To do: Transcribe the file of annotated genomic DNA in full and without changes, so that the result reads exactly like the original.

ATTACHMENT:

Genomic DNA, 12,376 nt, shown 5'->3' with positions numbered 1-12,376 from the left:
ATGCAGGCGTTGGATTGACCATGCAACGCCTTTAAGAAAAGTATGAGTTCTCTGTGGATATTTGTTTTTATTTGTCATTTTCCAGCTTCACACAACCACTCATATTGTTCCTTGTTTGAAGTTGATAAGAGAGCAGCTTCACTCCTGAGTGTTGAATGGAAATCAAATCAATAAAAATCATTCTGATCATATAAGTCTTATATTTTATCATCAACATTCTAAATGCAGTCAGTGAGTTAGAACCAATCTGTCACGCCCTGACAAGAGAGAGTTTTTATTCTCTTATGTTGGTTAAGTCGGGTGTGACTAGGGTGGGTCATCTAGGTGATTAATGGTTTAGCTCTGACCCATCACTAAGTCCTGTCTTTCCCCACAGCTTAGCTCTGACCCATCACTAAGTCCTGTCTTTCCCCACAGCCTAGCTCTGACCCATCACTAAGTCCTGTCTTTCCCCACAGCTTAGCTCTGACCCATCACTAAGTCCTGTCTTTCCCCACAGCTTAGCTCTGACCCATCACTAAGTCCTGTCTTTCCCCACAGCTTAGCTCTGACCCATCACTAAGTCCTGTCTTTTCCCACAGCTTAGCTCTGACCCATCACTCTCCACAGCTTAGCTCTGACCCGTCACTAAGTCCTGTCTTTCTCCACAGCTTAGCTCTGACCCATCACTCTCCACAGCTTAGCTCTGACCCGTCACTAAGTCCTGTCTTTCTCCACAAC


Genomic DNA, 12,376 nt, shown 5'->3' with positions numbered 1-12,376 from the left:
ATGCAGGCGTTGGATTGACCATGCAACGCCTTTAAGAAAAGTATGAGTTCTCTGTGGATATTTGTTTTTATTTGTCATTTTCCAGCTTCACACAACCACTCATATTGTTCCTTGTTTGAAGTTGATAAGAGAGCAGCTTCACTCCTGAGTGTTGAATGGAAATCAAATCAATAAAAATCATTCTGATCATATAAGTCTTATATTTTATCATCAACATTCTAAATGCAGTCAGTGAGTTAGAACCAATCTGTCACGCCCTGACAAGAGAGAGTTTTTATTCTCTTATGTTGGTTAAGTCGGGTGTGACTAGGGTGGGTCATCTAGGTGATTAATGGTTTAGCTCTGACCCATCACTAAGTCCTGTCTTTCCCCACAGCTTAGCTCTGACCCATCACTAAGTCCTGTCTTTCCCCACAGCCTAGCTCTGACCCATCACTAAGTCCTGTCTTTCCCCACAGCTTAGCTCTGACCCATCACTAAGTCCTGTCTTTCCCCACAGCTTAGCTCTGACCCATCACTAAGTCCTGTCTTTCCCCACAGCTTAGCTCTGACCCATCACTAAGTCCTGTCTTTTCCCACAGCTTAGCTCTGACCCATCACTCTCCACAGCTTAGCTCTGACCCGTCACTAAGTCCTGTCTTTCTCCACAGCTTAGCTCTGACCCATCACTCTCCACAGCTTAGCTCTGACCCGTCACTAAGTCCTGTCTTTCTCCACAAC